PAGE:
The theory of operation here is very clever. The ESP8266 is powered via the in-dash USB port, which turns on and off with the engine. When the engine is started, the ESP8266 is powered up and immediately connects to the WiFi network and pushes an MQTT message to Home Assistant. When Home Assistant gets the notification that the ESP8266 has connected, it opens the garage door.

When [aderusha] drives out of the garage and away from the house, the ESP8266 loses connection to the network, and Home Assistant closes the door. The same principle works when he comes home: as the car approaches the house it connects to the network and the garage door opens, and when the engine is shut off in the garage, the door closes again.

The hardware side of the setup is really just a WeMos D1 mini Pro board, though he’s added an external antenna to make sure the signal gets picked up when the vehicle is rolling up. He’s also designed a very slick 3D printed case to keep it all together in a neat little package.

We’ve covered automated entry systems based on the ESP8266 before, though usually the ESP stays at home. Be sure to check out the awesome series [Elliot Williams] has on the wonders of MQTT if you’re looking to setup your own automation system.

Solenoids and Servos for Self Actuated Switches

The new hotness in home automation is WiFi controlled light switches. Sure, we’ve had computer-controlled home lighting for literally forty years with X10 modules, but now we have VC money pouring into hardware, and someone needs to make a buck. A few years ago, [Alex] installed WiFi switches in a few devices in his house and discovered the one downside to the Internet of Light Switches — his light switches didn’t have a satisfying manual override. Instead of cursing the darkness for want of an Internet-connected candle, [Alex] did the only sensible thing. He installed electromagnets, solenoids, and servos behind the light switches in his house.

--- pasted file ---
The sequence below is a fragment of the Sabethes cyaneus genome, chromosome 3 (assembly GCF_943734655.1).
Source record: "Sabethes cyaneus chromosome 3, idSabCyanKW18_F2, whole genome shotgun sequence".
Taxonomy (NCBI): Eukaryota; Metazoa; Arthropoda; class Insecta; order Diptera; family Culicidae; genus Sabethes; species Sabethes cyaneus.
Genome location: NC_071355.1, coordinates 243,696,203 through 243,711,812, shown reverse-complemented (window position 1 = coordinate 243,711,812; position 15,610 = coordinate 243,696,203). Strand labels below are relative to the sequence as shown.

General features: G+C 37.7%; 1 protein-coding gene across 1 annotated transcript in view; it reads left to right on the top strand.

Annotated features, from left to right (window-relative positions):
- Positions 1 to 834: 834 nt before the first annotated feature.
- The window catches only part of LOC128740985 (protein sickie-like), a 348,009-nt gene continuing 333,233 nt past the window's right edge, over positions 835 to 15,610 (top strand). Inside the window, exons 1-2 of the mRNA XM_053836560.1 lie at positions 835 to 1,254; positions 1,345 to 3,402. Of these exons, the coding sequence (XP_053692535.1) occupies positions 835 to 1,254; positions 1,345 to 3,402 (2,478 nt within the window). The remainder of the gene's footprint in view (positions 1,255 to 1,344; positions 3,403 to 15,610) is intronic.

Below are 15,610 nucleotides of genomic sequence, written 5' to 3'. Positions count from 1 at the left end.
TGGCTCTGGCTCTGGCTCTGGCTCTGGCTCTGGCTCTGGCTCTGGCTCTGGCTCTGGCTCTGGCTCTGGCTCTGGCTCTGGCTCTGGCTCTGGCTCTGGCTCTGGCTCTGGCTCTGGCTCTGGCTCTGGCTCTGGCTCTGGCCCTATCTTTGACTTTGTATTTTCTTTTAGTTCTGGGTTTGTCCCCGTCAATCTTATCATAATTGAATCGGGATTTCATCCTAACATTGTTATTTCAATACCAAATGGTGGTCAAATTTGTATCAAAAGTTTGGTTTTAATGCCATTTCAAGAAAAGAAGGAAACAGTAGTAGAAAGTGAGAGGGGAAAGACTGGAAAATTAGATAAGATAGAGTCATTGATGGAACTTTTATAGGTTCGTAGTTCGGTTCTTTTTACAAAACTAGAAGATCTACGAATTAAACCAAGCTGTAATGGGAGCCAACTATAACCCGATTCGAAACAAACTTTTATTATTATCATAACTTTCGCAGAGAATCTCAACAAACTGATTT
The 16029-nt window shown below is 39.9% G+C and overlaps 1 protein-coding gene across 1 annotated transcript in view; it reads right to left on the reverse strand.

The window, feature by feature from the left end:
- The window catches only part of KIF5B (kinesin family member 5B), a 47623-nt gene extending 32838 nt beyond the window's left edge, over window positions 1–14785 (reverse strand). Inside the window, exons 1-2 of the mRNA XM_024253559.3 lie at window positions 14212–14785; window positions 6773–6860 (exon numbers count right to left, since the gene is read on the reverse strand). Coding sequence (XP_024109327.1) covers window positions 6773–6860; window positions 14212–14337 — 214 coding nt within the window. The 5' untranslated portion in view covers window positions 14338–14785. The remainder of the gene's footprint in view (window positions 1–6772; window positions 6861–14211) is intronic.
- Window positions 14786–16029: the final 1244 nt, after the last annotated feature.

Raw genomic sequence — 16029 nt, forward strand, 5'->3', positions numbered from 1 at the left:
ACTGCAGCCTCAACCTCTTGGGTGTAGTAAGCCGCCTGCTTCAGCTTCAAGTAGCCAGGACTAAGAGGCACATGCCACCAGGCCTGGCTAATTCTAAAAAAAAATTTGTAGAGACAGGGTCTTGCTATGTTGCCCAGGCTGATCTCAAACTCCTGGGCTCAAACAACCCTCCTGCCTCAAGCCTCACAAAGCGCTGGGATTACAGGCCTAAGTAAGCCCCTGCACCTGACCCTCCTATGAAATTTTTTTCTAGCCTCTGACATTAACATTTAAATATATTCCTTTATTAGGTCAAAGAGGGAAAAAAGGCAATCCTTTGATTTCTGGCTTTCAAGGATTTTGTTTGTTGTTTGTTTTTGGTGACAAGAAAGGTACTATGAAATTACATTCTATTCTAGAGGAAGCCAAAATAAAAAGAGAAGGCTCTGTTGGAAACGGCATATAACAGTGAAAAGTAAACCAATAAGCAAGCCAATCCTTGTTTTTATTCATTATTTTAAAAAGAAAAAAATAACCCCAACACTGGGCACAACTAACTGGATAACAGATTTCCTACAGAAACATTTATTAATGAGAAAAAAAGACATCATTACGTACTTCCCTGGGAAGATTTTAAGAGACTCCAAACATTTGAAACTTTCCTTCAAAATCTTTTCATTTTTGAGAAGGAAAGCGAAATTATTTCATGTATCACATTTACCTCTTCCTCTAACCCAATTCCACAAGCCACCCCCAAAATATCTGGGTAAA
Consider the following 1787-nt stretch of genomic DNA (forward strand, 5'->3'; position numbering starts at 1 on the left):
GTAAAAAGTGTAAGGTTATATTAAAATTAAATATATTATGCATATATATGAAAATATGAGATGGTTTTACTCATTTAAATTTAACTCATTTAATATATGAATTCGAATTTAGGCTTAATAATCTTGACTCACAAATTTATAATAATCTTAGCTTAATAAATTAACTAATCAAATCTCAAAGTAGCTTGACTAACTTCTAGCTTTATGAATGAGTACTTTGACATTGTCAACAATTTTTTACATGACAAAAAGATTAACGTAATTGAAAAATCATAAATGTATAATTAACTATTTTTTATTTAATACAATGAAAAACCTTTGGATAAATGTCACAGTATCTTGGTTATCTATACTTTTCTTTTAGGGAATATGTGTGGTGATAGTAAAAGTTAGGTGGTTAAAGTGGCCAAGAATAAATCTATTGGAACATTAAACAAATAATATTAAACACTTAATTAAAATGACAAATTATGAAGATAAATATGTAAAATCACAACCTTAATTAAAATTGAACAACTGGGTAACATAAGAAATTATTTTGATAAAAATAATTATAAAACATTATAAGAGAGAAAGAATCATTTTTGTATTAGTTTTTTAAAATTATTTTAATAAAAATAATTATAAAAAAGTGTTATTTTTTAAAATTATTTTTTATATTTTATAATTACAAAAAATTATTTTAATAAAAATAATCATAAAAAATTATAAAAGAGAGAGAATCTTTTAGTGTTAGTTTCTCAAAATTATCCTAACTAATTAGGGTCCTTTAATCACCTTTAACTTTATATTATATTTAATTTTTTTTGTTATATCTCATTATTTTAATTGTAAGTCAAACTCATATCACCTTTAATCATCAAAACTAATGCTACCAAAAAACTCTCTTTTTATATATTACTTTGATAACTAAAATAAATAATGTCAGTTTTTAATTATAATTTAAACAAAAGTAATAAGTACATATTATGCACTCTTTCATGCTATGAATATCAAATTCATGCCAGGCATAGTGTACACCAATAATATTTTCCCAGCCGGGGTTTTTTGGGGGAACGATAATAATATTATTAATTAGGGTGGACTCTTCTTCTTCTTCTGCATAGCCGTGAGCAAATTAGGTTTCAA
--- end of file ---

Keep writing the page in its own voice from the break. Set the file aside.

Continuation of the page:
The exact problem [Alex] is trying to solve here is stateful wall switches. With an Internet-connected lamp socket, the wall switch no longer functions. Being able to turn on a light when your phone is out of charge is something we all take for granted, and the solution is, of course, to have Internet-connected switches.

Being able to read the state of a switch and send some data off to a server is easy. For this, [Alex] used a WeMos D1 mini, a simple ESP8266-based board. The trick here, though, is stateful switches that can toggle themselves on and off. This is a mechanical build, and although self-actuated switches that can flip up and down by computer command exist, they’re horrifically expensive. Instead, [Alex] went the DIY route, first installing electromagnets behind the switches, then moving to solenoids, and finally designing a solution around four cheap hobby servos. The entire confabulation stuffed into a 2-wide electrical box consists of two switches, four hobby servos, the D1 mini, and an Adafruit servo driver board.

The software stack for this entire setup includes a NodeJS server connected to Orvibo Smart Sockets over UDP. Also on this server is a WebSocket server for browser-based clients that want to turn the lights on and off, a FauXMo server to turn the lights on and off via an Amazon Echo via WeMo emulation, and an HTTP server for other clients like [Alex]’ Pebble Watch.